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 New York, N.Y.––“I don’t remember much hesitation,” Jared Leto tells GQ Style’s Mark Anthony Green about his decision to take on the role of the Joker. “I’m sure that I considered everything when I got the call. But let me say a few things… Heath Ledger: Not only was he perfect at the Joker––perfect. There’s not a single frame where he’s not great. Not only was he perfect in that role, but it’s probably one of the best performances, not just of a villain but maybe one of the best performances on film, period. Period. That’s my opinion. And that was my opinion before I got the call. It was a perfect performance, and those are very rare.” In the 2nd-ever issue of GQ Style, we spent two days with Suicide Squad star Jared Leto: One in Milan, where he donned the best clothes from this fall’s Italian collections (capes and canes included). And one in L.A., where he explained who he really is. (Sort of).

“On the one hand, I had an enormous amount of respect for what’s been done before, like real admiration and respect for the work that had been done before,” Jared Leto says of the Joker’s on-screen legacy. “On the other, this excitement about the opportunity to go and say something else, something new, something different. Leto also acknowledges that the role definitely took its toll on him, mentally:“There was a point where I was researching violence and was watching a lot of things that…things that it’s arguable if anybody should even see. And I noticed that started to have an impact on me that I didn’t like, so I stopped. It starts to just get inside of you, violence and some of those things. But you know, I’ve made some pretty dark films.” Regardless of the darkness and violence associated with the role––including the rumors surrounding Heath Ledger’s mental state while assuming the role––Leto says he didn’t think twice about diving headfirst into the role: “I think that you have to dive in. I think it’s that sort of thing. It’s a challenging piece of work. But we had a lot of fun with it, too. I mean, the Joker is not that bad a guy…. The Joker is great because he’s always making himself laugh, so I can just make a joke where people are like, What? And I’m laughing on the inside. He finds things funny that other people will never. Like death. And one of the things I really loved about the Joker is that he’s an entertainer.”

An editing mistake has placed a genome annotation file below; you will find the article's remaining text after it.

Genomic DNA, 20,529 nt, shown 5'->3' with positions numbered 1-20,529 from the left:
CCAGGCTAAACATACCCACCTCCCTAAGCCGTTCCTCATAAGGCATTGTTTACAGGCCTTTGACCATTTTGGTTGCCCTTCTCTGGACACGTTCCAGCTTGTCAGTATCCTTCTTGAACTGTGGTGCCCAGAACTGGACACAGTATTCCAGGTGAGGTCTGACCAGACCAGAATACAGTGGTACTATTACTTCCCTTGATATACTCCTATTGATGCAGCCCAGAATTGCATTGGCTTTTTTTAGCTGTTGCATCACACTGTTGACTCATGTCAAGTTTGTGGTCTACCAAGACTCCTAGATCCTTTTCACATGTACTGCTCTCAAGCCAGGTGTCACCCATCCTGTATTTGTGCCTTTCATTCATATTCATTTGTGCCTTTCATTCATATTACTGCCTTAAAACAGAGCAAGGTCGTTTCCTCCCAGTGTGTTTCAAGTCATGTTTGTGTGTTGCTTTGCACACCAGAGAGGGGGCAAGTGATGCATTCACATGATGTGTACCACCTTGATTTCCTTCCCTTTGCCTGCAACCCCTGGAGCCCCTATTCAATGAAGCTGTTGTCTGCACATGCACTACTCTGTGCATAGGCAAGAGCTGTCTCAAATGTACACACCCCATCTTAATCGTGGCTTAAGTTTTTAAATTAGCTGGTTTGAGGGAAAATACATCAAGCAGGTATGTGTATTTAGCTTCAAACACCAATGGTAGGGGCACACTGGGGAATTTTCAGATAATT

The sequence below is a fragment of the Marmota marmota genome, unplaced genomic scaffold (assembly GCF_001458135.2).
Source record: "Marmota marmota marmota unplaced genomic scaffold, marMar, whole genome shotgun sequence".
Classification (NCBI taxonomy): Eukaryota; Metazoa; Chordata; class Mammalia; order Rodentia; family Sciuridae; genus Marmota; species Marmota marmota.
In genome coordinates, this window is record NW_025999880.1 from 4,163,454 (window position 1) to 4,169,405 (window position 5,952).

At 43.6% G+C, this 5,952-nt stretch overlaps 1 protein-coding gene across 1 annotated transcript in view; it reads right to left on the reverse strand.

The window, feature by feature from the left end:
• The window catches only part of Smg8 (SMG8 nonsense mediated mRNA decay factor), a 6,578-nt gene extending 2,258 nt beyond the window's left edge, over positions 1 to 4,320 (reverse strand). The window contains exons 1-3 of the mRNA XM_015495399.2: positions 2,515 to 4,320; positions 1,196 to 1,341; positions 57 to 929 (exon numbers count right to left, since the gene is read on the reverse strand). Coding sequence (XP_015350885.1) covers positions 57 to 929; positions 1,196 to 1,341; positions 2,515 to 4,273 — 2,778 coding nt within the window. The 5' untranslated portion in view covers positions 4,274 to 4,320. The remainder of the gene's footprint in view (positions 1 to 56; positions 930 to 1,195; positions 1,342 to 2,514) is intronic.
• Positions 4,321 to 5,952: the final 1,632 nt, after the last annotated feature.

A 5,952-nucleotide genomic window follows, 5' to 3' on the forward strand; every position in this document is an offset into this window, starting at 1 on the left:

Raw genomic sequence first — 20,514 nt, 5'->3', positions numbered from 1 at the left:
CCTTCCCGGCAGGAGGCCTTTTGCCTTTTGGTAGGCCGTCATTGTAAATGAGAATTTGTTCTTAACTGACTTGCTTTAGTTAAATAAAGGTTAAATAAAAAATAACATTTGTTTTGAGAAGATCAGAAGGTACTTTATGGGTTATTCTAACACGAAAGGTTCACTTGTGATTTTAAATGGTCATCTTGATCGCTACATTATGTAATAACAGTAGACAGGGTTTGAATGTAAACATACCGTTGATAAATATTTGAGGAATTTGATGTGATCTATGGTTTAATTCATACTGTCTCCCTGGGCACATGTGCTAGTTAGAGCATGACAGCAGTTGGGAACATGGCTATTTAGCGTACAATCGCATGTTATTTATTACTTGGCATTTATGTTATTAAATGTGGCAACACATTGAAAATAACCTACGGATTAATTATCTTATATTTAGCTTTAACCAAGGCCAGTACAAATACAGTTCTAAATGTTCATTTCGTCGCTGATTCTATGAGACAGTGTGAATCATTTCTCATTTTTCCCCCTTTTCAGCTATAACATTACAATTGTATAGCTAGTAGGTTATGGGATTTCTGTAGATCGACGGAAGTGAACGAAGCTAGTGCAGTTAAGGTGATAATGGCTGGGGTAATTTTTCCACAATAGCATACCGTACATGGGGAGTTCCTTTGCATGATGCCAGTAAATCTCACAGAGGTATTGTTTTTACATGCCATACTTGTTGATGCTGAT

To see the full story, with photos shot by Thomas Whiteside, go to:

When the conversation turns to Jared’s eccentric style, he shares his opinions on masculinity in Hollywood. “We’re in an interesting time right now where people are exploring all kinds of different ideas of identity, not just masculinity or femininity. For myself, I have never had a specific idea of masculinity,” says Leto. Because he doesn’t abide to specific idea of masculinity, he also doesn’t necessarily consider himself a ‘leading man.’ “Tom Ford or Denzel Washington, leading man. You know? Matt Damon, leading man. McConaughey, leading man.” But Leto also hopes America will come to accept something outside of this stereotype: a gay leading man, though he’s still skeptical: “I definitely don’t think a gay leading man would have the same opportunities as a straight leading man. I don’t think that. Not for a single second. I don’t know if that’s offensive or not, but that’s my thought right now. It shouldn’t be that way. I don’t think you’ll have as many opportunities. And I think you could say the same for minorities…. I think that this is still a very conservative business."

When asked if he had to make the choice between acting and music, Leto doesn’t hesitate. “I would choose music, for sure,” he says. “I’m better onstage than almost anything I’ve ever done in my life.” According to Leto, music is probably a better way to get to know him, too: “If you’ve seen me at a concert, you probably would get to know me a lot. I think all of us in the band [Thirty Seconds to Mars] share a lot of who we are at the shows.”

The current issue of GQ Style, a new quarterly intent on curating the best of fashion and luxury for an elevated, globally minded readership, is available on national newsstands on August 16.


Wednesday, August 3, 2016